This Workflow will create tasks with request for feedback on some topic (e.g. a page). When feedback is posted, the owner of the Workflow (usually the person who started it) will be notified.
Workflows from a developers point of view
An activity in a Workflow can listen for a particular event to take place. When this happens
the activity is activated, performs the action it is programmed to do and (if its not the last
in the chain) triggers another activity. Each and every activity can be programmed to delay for
as long as the developer wishes.
An activity that waits for input (for instance, waiting for a page related event) will become idle and unloaded from memory. When the event occurs, the Workflow instance will be loaded and invoked by the event. It will then continue to execute until it either becomes idle again, or is complete.
Simple schema over the Workflow capsulation in EPiServer.
At an early glance this may sound like standard programming, after all, what is code but instructions on actions to be performed based on conditions?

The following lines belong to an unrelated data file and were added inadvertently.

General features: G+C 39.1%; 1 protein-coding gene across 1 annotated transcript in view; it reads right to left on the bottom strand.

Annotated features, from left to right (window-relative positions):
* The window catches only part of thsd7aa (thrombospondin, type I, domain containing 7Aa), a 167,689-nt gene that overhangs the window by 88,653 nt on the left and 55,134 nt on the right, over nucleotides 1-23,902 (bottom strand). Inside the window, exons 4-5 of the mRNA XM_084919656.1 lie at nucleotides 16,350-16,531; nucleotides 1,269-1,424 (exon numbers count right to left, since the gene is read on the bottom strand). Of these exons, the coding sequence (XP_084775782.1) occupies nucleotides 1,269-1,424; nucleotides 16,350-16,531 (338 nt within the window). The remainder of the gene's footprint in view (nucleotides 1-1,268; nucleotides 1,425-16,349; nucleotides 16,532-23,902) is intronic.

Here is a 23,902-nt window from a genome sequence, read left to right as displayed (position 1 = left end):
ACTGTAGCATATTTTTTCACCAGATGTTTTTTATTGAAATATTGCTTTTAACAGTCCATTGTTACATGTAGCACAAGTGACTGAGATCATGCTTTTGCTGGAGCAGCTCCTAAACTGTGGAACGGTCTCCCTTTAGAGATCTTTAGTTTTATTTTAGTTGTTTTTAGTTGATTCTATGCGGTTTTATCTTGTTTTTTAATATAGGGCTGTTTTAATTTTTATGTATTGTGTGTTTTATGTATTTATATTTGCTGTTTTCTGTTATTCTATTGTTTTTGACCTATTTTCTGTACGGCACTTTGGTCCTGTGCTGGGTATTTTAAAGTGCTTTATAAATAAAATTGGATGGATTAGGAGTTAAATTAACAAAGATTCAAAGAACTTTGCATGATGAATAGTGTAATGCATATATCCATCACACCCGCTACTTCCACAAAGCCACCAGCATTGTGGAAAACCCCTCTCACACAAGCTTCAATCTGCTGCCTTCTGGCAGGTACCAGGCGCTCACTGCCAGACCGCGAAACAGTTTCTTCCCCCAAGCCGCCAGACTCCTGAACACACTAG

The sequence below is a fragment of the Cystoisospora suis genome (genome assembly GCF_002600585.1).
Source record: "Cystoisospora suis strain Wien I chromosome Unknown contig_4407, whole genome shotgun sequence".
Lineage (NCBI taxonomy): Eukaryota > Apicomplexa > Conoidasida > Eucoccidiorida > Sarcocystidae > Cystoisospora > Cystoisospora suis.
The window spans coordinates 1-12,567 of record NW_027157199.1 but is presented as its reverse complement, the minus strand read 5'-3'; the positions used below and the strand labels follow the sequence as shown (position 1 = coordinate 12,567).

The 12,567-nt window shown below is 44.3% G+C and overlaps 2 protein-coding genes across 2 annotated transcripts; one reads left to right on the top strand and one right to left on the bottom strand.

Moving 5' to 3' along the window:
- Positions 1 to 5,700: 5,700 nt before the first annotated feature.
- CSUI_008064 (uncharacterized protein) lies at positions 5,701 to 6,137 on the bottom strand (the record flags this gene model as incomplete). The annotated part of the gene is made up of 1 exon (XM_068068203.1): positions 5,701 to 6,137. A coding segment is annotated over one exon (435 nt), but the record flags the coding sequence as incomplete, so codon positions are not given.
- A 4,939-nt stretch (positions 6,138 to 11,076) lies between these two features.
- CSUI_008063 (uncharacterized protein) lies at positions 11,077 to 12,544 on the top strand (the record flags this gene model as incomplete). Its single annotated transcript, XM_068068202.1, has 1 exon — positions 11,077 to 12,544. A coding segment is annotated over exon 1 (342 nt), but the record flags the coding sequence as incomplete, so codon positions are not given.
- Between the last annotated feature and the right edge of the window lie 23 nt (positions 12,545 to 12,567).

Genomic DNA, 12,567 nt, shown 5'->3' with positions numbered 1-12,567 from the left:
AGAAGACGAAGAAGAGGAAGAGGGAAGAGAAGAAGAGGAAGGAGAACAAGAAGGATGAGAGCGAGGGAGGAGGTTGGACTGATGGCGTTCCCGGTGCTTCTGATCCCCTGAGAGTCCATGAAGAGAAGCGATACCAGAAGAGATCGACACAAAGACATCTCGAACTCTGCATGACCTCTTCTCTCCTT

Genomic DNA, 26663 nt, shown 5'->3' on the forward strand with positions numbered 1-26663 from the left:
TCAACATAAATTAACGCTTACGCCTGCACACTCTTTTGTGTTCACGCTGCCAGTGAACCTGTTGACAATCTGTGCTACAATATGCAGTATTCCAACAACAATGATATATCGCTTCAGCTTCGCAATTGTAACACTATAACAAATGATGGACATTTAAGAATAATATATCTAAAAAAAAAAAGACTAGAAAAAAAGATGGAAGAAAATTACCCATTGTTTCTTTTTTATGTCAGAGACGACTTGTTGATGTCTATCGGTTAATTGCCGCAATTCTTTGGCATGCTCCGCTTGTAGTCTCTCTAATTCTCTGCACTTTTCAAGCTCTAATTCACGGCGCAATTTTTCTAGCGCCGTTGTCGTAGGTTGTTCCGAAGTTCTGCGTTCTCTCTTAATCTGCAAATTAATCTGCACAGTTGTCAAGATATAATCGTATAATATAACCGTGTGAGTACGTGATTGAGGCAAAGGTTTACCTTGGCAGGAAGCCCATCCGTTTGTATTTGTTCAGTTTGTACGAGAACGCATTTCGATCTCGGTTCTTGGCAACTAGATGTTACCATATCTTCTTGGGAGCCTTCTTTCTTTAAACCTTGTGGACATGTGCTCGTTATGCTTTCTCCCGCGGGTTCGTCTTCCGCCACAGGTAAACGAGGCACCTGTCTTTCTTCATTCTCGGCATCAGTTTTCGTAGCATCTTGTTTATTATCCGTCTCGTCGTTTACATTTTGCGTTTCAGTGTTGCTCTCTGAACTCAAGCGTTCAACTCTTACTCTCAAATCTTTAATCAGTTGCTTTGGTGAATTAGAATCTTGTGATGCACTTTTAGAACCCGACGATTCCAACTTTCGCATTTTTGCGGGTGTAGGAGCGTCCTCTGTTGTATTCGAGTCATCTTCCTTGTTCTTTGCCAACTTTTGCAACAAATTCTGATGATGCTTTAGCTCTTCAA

The major advantage of the Workflow model is reusable code units that can be connected in several different ways. The design mode of Workflows supplies the developer with a more intuitive environment where actual day to day actions trigger what should happen instead of obscure code blocks (at least on the surface). All the activities in the Workflow from the example above can be reused in other Workflows with different purposes.
Another aspect to take into consideration is the system itself and timespan. Many of the activities you may wish to implement are based on the actions of people and are not 100% predictable and might stretch over a long period of time. What happens if the system shuts down after a customer places an order in our imagined scenario? If every event were coded in regular style, we would be in trouble. With the Workflow approach this is no longer a problem. Every activity in the Workflow is independent of all others and as long as the system didnīt break down while an activity was excecuting we are safe.